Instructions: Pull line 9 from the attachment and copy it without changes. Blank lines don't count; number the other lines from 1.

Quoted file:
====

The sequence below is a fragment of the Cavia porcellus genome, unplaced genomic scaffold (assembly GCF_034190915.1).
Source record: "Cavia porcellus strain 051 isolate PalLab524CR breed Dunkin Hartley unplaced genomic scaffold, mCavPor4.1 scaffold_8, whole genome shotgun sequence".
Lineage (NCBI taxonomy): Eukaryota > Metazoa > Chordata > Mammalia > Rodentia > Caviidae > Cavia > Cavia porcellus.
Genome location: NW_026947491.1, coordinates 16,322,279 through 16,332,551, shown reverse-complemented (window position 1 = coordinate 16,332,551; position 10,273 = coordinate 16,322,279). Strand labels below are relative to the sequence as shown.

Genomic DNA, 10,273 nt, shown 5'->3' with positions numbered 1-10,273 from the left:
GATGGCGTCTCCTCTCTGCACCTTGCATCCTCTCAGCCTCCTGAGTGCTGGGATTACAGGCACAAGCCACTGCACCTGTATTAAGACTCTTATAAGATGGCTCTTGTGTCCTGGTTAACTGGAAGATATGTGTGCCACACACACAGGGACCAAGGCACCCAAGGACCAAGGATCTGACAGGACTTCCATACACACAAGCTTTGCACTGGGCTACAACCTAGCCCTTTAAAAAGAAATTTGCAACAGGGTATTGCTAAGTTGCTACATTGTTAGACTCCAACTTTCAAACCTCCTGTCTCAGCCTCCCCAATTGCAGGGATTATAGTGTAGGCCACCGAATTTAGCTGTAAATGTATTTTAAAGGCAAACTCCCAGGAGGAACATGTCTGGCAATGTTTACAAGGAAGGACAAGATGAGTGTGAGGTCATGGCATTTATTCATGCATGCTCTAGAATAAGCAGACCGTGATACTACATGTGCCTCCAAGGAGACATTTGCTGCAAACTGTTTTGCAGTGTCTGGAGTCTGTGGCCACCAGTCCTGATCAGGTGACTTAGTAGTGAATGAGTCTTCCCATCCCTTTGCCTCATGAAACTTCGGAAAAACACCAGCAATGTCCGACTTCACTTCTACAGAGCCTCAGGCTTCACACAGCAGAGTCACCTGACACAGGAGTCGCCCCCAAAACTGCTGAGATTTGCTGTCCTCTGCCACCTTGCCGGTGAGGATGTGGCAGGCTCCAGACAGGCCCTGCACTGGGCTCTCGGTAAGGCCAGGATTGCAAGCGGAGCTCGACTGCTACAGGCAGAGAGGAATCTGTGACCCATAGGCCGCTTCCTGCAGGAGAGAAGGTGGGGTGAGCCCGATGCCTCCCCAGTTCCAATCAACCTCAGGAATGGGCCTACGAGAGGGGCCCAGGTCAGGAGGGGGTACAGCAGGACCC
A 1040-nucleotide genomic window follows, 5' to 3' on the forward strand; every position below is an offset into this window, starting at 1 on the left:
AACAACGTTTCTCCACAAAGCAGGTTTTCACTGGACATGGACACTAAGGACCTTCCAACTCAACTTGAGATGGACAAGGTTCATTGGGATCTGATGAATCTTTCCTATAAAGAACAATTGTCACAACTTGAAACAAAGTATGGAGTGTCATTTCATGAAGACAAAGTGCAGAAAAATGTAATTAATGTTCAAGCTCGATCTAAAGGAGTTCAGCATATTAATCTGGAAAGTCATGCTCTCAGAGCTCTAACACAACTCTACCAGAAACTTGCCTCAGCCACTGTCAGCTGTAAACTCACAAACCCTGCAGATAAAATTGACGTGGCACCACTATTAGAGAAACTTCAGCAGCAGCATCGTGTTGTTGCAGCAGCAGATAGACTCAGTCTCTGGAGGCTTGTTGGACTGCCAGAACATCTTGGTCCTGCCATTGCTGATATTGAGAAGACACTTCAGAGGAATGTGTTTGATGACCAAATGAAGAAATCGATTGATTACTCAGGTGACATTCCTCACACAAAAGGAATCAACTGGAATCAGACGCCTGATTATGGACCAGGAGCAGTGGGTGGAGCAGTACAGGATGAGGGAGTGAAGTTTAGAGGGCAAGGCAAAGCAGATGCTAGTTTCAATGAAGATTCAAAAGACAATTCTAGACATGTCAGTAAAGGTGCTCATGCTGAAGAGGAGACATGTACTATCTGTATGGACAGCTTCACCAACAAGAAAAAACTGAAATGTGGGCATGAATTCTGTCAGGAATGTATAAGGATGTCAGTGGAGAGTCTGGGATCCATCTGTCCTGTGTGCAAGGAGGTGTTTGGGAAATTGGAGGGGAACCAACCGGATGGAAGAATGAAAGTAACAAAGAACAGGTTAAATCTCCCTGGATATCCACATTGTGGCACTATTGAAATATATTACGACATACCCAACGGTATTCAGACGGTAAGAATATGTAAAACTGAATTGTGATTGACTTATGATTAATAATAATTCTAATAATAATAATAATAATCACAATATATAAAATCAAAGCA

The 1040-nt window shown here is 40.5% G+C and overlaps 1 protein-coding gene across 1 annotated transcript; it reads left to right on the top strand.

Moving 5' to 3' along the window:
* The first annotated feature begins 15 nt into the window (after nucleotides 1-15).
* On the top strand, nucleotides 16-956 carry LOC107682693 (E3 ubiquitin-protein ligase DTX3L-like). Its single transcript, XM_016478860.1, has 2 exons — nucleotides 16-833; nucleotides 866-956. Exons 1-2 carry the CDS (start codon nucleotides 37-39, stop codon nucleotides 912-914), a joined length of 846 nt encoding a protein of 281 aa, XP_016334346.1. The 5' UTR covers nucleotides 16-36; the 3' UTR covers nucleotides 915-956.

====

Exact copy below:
The 1040-nt window shown here is 40.5% G+C and overlaps 1 protein-coding gene across 1 annotated transcript; it reads left to right on the top strand.